Even by celestial standards, the span between a newly found suspected baby planet and its host star is astronomical — 7.5 billion miles, which is about twice as far as Pluto orbits the sun.
To date, only one other extrasolar planet is farther from its host star as the fledgling world circling TW Hydrae, a small red dwarf located about 176 light-years from Earth. That would be probably be Fomalhaut b, astronomer John Debes, with the Space Telescope Science Institute, wrote in an email to Discovery News.
Scientists are at a loss to explain how the planet, which is believed to be six- to 28 times as big as Earth, could exist.
For starters, the host star is only about 8 million years old, which was believed to be too young to support planets. It also is small, about half as massive as the sun. Computer models show that a planet 7.5 billion miles from its parent star would take 200 times longer to form than a planet positioned about where Jupiter is in our solar system.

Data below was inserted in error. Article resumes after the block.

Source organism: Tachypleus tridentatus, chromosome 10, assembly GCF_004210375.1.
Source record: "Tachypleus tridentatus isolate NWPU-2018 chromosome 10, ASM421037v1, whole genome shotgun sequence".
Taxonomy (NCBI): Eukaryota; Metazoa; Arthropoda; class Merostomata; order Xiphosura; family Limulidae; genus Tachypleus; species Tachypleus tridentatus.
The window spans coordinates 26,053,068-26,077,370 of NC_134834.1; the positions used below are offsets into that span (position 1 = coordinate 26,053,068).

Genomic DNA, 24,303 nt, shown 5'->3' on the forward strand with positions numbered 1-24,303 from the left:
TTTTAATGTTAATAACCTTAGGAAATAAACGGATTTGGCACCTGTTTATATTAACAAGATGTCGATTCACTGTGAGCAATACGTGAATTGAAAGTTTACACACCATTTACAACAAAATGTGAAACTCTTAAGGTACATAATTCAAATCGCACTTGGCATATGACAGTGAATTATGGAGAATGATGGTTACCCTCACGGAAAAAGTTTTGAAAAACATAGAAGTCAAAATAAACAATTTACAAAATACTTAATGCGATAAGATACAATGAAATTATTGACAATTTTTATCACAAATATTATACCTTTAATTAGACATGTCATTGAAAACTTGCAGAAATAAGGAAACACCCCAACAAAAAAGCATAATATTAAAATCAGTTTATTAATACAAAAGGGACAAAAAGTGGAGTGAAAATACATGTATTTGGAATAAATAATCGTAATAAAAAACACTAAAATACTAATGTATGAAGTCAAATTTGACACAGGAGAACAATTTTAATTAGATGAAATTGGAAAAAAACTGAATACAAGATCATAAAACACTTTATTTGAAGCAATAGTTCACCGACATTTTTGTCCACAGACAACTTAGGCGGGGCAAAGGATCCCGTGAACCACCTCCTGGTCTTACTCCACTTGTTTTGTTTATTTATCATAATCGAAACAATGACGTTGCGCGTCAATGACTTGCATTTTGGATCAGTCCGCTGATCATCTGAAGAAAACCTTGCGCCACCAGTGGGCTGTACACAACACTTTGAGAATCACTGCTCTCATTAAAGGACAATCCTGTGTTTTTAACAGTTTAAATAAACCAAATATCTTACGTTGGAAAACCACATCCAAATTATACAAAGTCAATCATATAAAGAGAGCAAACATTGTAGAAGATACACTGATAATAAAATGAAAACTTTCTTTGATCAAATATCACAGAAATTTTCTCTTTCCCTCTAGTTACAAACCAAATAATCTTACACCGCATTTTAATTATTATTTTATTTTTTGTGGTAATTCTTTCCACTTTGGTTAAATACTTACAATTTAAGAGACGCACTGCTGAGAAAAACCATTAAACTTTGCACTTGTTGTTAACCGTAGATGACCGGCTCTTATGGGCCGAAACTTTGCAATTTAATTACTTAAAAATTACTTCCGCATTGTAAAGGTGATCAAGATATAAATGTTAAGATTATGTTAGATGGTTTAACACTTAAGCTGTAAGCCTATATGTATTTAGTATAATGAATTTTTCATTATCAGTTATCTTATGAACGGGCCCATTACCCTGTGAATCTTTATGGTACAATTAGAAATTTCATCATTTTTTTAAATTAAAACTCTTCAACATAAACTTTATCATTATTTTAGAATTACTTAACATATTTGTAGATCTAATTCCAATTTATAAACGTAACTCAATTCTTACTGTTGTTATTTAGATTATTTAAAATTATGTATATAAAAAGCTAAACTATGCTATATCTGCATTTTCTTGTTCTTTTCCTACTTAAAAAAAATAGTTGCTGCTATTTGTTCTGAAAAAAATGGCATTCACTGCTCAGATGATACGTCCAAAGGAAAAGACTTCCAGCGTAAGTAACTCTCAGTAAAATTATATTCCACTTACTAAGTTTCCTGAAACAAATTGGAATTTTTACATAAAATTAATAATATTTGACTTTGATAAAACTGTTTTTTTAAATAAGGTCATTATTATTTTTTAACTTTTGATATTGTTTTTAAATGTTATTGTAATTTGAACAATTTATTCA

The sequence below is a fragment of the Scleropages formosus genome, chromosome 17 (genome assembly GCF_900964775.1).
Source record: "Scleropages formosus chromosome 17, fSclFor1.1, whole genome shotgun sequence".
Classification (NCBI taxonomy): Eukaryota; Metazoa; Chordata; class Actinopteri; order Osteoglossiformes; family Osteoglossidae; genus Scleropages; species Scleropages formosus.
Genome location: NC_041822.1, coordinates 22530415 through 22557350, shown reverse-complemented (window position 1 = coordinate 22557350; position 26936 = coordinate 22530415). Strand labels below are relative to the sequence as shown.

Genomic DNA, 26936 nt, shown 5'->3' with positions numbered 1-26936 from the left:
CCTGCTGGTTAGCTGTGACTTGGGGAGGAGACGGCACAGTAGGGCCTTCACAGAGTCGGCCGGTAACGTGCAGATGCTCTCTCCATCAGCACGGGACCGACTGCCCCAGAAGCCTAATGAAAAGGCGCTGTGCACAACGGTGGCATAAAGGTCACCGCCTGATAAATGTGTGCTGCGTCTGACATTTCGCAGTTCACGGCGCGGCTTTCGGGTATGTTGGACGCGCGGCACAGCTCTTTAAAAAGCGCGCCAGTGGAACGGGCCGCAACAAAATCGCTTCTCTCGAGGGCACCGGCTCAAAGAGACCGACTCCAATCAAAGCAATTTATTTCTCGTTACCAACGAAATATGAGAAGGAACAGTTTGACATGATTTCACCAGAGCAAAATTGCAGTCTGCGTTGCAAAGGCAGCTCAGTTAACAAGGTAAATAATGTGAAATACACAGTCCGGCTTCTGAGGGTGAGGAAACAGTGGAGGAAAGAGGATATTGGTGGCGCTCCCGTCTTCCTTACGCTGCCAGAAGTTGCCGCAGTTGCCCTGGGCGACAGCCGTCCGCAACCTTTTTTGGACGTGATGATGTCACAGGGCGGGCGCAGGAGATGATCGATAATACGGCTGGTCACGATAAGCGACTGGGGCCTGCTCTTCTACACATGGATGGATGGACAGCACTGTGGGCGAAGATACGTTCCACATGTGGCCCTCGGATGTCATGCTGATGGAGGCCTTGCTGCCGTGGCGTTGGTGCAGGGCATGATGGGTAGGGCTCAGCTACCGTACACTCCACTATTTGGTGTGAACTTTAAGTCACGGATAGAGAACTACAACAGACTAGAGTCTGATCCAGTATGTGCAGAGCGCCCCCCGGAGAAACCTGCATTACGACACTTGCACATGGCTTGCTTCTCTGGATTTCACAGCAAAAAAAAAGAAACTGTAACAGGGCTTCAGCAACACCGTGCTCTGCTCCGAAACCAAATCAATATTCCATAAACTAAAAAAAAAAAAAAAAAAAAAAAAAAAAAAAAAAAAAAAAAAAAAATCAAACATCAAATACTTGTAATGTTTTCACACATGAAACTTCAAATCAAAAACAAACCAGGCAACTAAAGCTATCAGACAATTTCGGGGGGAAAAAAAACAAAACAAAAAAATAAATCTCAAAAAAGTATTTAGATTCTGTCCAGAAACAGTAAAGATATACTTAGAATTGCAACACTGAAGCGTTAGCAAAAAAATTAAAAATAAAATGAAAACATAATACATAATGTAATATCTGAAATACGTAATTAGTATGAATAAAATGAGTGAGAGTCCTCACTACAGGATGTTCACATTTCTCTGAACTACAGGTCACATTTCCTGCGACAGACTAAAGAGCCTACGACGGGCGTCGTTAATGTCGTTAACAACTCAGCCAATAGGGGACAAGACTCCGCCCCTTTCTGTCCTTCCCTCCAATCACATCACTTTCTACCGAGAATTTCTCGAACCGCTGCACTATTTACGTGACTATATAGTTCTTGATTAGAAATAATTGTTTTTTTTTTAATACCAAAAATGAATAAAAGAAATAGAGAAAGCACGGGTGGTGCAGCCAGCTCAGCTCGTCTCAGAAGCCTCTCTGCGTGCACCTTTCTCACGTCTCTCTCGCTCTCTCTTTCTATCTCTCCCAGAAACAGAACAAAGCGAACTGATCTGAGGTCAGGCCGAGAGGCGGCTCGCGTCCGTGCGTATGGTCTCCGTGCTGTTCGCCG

Jupiter, which took about 10 million years to form, is around 500 million miles from the sun.
The baby planet was detected indirectly from a telltale gap in a 41-billion-mile wide ring of gas and dust circling TW Hydrae. The gap is believed to be due to the growing planet gravitationally sweeping up material that is then incorporated into the planet.
Astronomers used the Hubble Space Telescope for their survey.
Debes says he and his team were surprised by the finding:
As to why this particular star caught his eye, Debes had this comment:
The research is published in The Astrophysical Journal.
Image credit: NASA, ESA, J. Debes (STScI), H. Jang-Condell (University of Wyoming), A. Weinberger (Carnegie Institution of Washington), A. Roberge (Goddard Space Flight Center), G. Schneider (University of Arizona/Steward Observatory), and A. Feild (STScI/AURA)